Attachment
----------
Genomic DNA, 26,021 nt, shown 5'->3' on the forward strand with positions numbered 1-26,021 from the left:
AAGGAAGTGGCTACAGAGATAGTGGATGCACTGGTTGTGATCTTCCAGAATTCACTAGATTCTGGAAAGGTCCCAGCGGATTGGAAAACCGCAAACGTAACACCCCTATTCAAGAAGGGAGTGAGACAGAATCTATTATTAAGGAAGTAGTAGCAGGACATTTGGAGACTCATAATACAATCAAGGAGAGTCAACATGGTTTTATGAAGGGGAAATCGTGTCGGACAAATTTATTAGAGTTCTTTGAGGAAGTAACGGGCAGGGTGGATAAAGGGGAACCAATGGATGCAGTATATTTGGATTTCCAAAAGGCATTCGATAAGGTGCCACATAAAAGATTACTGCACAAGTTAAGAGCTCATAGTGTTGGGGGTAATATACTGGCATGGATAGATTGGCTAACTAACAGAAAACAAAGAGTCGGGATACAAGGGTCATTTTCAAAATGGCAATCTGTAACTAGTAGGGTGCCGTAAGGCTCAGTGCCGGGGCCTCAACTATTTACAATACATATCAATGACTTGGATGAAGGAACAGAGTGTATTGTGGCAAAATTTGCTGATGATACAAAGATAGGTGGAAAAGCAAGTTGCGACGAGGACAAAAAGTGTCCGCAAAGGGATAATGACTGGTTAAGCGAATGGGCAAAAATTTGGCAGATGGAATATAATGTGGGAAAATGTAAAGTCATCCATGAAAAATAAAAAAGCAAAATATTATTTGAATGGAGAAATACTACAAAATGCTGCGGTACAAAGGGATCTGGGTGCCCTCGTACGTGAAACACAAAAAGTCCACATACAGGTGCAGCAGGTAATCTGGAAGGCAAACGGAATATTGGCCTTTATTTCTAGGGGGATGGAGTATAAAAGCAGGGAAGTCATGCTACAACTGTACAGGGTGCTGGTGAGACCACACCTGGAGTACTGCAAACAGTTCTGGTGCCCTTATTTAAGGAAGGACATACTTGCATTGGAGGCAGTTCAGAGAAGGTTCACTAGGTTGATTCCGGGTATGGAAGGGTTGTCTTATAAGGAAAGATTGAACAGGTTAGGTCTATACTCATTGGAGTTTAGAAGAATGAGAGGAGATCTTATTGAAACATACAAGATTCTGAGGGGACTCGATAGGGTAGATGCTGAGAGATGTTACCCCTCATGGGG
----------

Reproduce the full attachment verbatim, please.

Genomic DNA, 26,021 nt, shown 5'->3' on the forward strand with positions numbered 1-26,021 from the left:
AAGGAAGTGGCTACAGAGATAGTGGATGCACTGGTTGTGATCTTCCAGAATTCACTAGATTCTGGAAAGGTCCCAGCGGATTGGAAAACCGCAAACGTAACACCCCTATTCAAGAAGGGAGTGAGACAGAATCTATTATTAAGGAAGTAGTAGCAGGACATTTGGAGACTCATAATACAATCAAGGAGAGTCAACATGGTTTTATGAAGGGGAAATCGTGTCGGACAAATTTATTAGAGTTCTTTGAGGAAGTAACGGGCAGGGTGGATAAAGGGGAACCAATGGATGCAGTATATTTGGATTTCCAAAAGGCATTCGATAAGGTGCCACATAAAAGATTACTGCACAAGTTAAGAGCTCATAGTGTTGGGGGTAATATACTGGCATGGATAGATTGGCTAACTAACAGAAAACAAAGAGTCGGGATACAAGGGTCATTTTCAAAATGGCAATCTGTAACTAGTAGGGTGCCGTAAGGCTCAGTGCCGGGGCCTCAACTATTTACAATACATATCAATGACTTGGATGAAGGAACAGAGTGTATTGTGGCAAAATTTGCTGATGATACAAAGATAGGTGGAAAAGCAAGTTGCGACGAGGACAAAAAGTGTCCGCAAAGGGATAATGACTGGTTAAGCGAATGGGCAAAAATTTGGCAGATGGAATATAATGTGGGAAAATGTAAAGTCATCCATGAAAAATAAAAAAGCAAAATATTATTTGAATGGAGAAATACTACAAAATGCTGCGGTACAAAGGGATCTGGGTGCCCTCGTACGTGAAACACAAAAAGTCCACATACAGGTGCAGCAGGTAATCTGGAAGGCAAACGGAATATTGGCCTTTATTTCTAGGGGGATGGAGTATAAAAGCAGGGAAGTCATGCTACAACTGTACAGGGTGCTGGTGAGACCACACCTGGAGTACTGCAAACAGTTCTGGTGCCCTTATTTAAGGAAGGACATACTTGCATTGGAGGCAGTTCAGAGAAGGTTCACTAGGTTGATTCCGGGTATGGAAGGGTTGTCTTATAAGGAAAGATTGAACAGGTTAGGTCTATACTCATTGGAGTTTAGAAGAATGAGAGGAGATCTTATTGAAACATACAAGATTCTGAGGGGACTCGATAGGGTAGATGCTGAGAGATGTTACCCCTCATGGGG